Does marriage protect or harm?
It’s an age-old question. For centuries, the age of marriage has varied throughout cultures—from as young as betrothal upon birth to the later decades of life. In Western cultures, we think of marriage as something that occurs in early adult life, like your 20s or 30s.
Yet each year, 12 million girls are married before the age of 18.
12 million. That is 23 girls every minute. Nearly 1 every 2 seconds. In the time it has taken you to read this far, at least a dozen married.
While some of us find marriage to be a haven, a sort of protection for self and family, these 12 million child brides do not. Across countries, cultures, and religions, child brides are forced into early marriage—which makes them more vulnerable to many other challenges. While we know how many child brides exist in some countries, Western countries like the USA and UK do not publicly publish such data. We know they are there; we have heard their names.
Some girls marry willingly. Itzel, a 14-year-old from Mexico, married her 17-year-old boyfriend. She married for love, but now she struggles. Instead of attending school and pursuing her dreams, she does housework and feeds her husband. In the following video, Itzel tells her story—a lonely life centered on her husband.
Other girls are not so lucky. Some are fleeing violence or are refugees, while others are forced by their families—some of whom still consider girls as property or a means to accomplish goals like procreation or obtaining a green card. As USA Today reported in January 2019,
Thousands of requests by men to bring in child and adolescent brides to live in the United States were approved over the past decade, according to government data obtained by The Associated Press. In one case, a 49-year-old man applied for admission for a 15-year-old girl.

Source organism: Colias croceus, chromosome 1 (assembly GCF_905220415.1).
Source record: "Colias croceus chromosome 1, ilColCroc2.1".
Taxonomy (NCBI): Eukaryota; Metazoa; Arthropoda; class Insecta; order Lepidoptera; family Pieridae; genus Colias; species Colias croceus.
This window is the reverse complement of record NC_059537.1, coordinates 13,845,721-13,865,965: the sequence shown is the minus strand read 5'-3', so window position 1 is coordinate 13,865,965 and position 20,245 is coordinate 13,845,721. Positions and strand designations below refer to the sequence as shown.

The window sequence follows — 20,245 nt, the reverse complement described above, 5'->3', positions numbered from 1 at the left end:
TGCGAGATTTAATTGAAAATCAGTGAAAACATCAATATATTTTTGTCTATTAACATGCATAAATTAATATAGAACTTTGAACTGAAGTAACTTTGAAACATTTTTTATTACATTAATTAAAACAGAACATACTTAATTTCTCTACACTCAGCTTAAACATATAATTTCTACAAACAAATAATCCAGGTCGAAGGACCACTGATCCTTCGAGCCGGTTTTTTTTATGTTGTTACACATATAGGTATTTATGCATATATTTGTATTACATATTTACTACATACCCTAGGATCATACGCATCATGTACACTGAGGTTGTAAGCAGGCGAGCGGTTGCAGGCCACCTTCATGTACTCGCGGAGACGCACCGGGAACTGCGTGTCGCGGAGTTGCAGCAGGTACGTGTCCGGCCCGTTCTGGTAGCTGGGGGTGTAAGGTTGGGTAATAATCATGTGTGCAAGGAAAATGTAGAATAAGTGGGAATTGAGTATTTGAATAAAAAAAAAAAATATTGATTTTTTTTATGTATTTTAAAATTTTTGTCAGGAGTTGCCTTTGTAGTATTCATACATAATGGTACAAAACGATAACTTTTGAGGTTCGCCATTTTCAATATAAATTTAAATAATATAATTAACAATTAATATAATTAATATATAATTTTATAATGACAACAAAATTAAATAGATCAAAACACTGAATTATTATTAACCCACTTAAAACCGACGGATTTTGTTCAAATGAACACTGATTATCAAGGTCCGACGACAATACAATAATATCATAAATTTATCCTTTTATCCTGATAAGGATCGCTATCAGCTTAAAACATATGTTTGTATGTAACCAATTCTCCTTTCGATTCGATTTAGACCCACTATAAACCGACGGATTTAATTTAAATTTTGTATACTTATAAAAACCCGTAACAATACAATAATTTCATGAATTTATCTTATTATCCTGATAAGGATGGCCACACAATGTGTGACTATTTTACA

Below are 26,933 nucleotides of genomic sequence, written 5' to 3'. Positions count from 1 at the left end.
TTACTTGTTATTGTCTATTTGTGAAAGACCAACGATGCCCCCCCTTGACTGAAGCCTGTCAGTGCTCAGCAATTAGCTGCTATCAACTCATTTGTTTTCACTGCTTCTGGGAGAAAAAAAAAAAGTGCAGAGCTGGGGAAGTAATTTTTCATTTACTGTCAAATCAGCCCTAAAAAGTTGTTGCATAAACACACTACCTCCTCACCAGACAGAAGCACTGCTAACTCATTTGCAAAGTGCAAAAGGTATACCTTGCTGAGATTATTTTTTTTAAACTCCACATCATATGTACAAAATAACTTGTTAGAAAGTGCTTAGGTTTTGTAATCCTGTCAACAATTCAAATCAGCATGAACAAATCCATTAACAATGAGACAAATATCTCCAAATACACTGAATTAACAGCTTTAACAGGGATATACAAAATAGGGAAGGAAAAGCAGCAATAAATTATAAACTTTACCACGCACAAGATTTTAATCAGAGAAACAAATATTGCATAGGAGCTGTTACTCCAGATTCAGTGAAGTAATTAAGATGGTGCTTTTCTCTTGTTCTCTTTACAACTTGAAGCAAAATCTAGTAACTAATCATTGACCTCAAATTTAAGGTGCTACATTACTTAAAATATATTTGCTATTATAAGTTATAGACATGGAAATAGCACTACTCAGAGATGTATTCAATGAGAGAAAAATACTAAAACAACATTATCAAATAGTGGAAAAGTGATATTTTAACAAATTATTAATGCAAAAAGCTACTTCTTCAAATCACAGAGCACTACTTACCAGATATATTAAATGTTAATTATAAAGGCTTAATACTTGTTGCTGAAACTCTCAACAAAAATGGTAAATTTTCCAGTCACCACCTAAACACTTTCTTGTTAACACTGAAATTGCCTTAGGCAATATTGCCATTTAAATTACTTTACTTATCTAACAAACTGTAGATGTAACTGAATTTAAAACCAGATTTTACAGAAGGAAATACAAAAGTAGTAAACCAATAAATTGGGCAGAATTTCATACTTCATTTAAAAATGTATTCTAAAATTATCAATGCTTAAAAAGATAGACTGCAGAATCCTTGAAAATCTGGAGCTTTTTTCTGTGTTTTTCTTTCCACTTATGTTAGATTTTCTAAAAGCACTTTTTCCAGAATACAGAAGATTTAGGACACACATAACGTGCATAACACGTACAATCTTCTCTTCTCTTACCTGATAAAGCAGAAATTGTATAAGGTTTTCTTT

The approvals are legal: The Immigration and Nationality Act does not set minimum age requirements. And in weighing petitions for spouses or fiancees, U.S. Citizenship and Immigration Services goes by whether the marriage is legal in the home country and then whether the marriage would be legal in the state where the petitioner lives.
As a result of early marriage, girls like Itzel are 50% more likely to face physical or sexual violence from a partner. More likely to quit school early and have decisions made for them about their lives and bodies. Less likely to work outside the home and develop skills that will support them and their families. More likely to never live their dreams.
We must protect girls like Itzel—not through marriage, but through guaranteeing their rights.
To learn more about these issues and take action, visit Girls Not Brides.
Girl Museum Inc.